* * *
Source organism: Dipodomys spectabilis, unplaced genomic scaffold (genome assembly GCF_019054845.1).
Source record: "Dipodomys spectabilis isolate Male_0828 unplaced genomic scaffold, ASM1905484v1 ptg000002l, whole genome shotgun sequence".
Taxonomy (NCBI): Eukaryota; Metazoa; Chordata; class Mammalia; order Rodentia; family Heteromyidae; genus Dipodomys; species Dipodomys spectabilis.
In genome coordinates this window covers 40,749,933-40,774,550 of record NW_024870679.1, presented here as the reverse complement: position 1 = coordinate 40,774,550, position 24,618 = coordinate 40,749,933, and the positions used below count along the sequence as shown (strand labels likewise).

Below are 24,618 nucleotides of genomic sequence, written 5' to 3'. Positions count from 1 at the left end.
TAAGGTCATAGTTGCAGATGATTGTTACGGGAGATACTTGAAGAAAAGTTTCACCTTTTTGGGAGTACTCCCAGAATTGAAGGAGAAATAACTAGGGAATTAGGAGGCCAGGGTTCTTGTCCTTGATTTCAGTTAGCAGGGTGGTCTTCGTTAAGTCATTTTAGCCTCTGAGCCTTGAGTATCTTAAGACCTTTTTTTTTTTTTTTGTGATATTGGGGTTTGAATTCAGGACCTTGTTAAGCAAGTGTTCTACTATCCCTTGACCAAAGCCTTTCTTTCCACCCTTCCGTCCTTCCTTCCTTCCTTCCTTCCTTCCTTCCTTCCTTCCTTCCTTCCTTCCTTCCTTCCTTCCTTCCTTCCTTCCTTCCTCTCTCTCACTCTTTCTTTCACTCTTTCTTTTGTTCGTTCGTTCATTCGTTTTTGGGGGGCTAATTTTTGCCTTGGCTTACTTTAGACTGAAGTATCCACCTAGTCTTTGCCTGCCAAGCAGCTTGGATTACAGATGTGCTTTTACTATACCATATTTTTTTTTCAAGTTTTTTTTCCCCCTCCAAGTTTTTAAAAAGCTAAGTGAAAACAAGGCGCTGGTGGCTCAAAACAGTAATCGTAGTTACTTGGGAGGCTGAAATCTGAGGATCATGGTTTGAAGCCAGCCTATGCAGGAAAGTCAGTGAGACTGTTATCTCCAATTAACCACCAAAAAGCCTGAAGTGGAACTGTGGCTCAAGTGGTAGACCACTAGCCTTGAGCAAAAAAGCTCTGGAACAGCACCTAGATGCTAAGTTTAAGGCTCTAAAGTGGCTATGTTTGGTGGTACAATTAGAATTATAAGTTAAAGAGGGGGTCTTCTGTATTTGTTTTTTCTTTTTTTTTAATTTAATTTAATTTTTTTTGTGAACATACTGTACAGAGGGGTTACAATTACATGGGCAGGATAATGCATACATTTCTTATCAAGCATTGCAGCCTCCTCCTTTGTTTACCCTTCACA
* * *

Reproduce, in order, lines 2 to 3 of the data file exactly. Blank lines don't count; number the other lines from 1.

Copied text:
Source record: "Dipodomys spectabilis isolate Male_0828 unplaced genomic scaffold, ASM1905484v1 ptg000002l, whole genome shotgun sequence".
Taxonomy (NCBI): Eukaryota; Metazoa; Chordata; class Mammalia; order Rodentia; family Heteromyidae; genus Dipodomys; species Dipodomys spectabilis.